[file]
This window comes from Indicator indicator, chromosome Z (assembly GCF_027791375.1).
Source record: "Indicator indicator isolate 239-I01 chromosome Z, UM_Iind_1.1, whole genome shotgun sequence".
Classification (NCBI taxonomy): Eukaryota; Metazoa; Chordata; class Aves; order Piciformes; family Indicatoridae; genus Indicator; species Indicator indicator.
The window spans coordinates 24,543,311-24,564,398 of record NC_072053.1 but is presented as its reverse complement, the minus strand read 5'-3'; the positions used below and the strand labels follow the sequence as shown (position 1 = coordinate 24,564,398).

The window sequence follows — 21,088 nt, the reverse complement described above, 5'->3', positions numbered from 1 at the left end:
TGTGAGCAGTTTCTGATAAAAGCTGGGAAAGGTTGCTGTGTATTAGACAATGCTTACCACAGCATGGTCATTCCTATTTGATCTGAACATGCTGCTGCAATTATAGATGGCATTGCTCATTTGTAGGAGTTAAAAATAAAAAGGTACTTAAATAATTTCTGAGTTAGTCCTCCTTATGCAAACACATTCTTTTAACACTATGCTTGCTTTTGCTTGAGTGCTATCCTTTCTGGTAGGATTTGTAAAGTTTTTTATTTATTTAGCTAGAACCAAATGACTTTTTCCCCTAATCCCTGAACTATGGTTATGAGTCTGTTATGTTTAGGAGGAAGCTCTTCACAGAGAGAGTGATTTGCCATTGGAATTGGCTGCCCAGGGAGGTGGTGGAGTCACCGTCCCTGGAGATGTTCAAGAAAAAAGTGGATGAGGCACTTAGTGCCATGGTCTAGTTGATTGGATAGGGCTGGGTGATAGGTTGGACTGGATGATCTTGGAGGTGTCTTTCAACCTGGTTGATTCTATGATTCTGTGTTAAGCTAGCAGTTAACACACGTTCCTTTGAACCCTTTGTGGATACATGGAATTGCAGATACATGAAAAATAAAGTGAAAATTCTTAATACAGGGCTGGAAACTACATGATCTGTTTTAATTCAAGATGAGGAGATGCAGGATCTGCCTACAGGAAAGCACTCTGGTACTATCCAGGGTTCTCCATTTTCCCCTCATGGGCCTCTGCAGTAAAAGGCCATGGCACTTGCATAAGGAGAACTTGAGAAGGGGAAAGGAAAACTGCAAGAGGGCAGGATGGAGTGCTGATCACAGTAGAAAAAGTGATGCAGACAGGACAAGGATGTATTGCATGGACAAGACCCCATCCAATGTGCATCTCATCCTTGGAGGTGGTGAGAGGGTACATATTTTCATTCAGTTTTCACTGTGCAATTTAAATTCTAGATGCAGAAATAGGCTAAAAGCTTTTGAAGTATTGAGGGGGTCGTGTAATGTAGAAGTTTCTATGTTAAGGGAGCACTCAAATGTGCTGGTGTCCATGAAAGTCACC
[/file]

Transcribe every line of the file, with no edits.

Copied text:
This window comes from Indicator indicator, chromosome Z (assembly GCF_027791375.1).
Source record: "Indicator indicator isolate 239-I01 chromosome Z, UM_Iind_1.1, whole genome shotgun sequence".
Classification (NCBI taxonomy): Eukaryota; Metazoa; Chordata; class Aves; order Piciformes; family Indicatoridae; genus Indicator; species Indicator indicator.
The window spans coordinates 24,543,311-24,564,398 of record NC_072053.1 but is presented as its reverse complement, the minus strand read 5'-3'; the positions used below and the strand labels follow the sequence as shown (position 1 = coordinate 24,564,398).

The window sequence follows — 21,088 nt, the reverse complement described above, 5'->3', positions numbered from 1 at the left end:
TGTGAGCAGTTTCTGATAAAAGCTGGGAAAGGTTGCTGTGTATTAGACAATGCTTACCACAGCATGGTCATTCCTATTTGATCTGAACATGCTGCTGCAATTATAGATGGCATTGCTCATTTGTAGGAGTTAAAAATAAAAAGGTACTTAAATAATTTCTGAGTTAGTCCTCCTTATGCAAACACATTCTTTTAACACTATGCTTGCTTTTGCTTGAGTGCTATCCTTTCTGGTAGGATTTGTAAAGTTTTTTATTTATTTAGCTAGAACCAAATGACTTTTTCCCCTAATCCCTGAACTATGGTTATGAGTCTGTTATGTTTAGGAGGAAGCTCTTCACAGAGAGAGTGATTTGCCATTGGAATTGGCTGCCCAGGGAGGTGGTGGAGTCACCGTCCCTGGAGATGTTCAAGAAAAAAGTGGATGAGGCACTTAGTGCCATGGTCTAGTTGATTGGATAGGGCTGGGTGATAGGTTGGACTGGATGATCTTGGAGGTGTCTTTCAACCTGGTTGATTCTATGATTCTGTGTTAAGCTAGCAGTTAACACACGTTCCTTTGAACCCTTTGTGGATACATGGAATTGCAGATACATGAAAAATAAAGTGAAAATTCTTAATACAGGGCTGGAAACTACATGATCTGTTTTAATTCAAGATGAGGAGATGCAGGATCTGCCTACAGGAAAGCACTCTGGTACTATCCAGGGTTCTCCATTTTCCCCTCATGGGCCTCTGCAGTAAAAGGCCATGGCACTTGCATAAGGAGAACTTGAGAAGGGGAAAGGAAAACTGCAAGAGGGCAGGATGGAGTGCTGATCACAGTAGAAAAAGTGATGCAGACAGGACAAGGATGTATTGCATGGACAAGACCCCATCCAATGTGCATCTCATCCTTGGAGGTGGTGAGAGGGTACATATTTTCATTCAGTTTTCACTGTGCAATTTAAATTCTAGATGCAGAAATAGGCTAAAAGCTTTTGAAGTATTGAGGGGGTCGTGTAATGTAGAAGTTTCTATGTTAAGGGAGCACTCAAATGTGCTGGTGTCCATGAAAGTCACC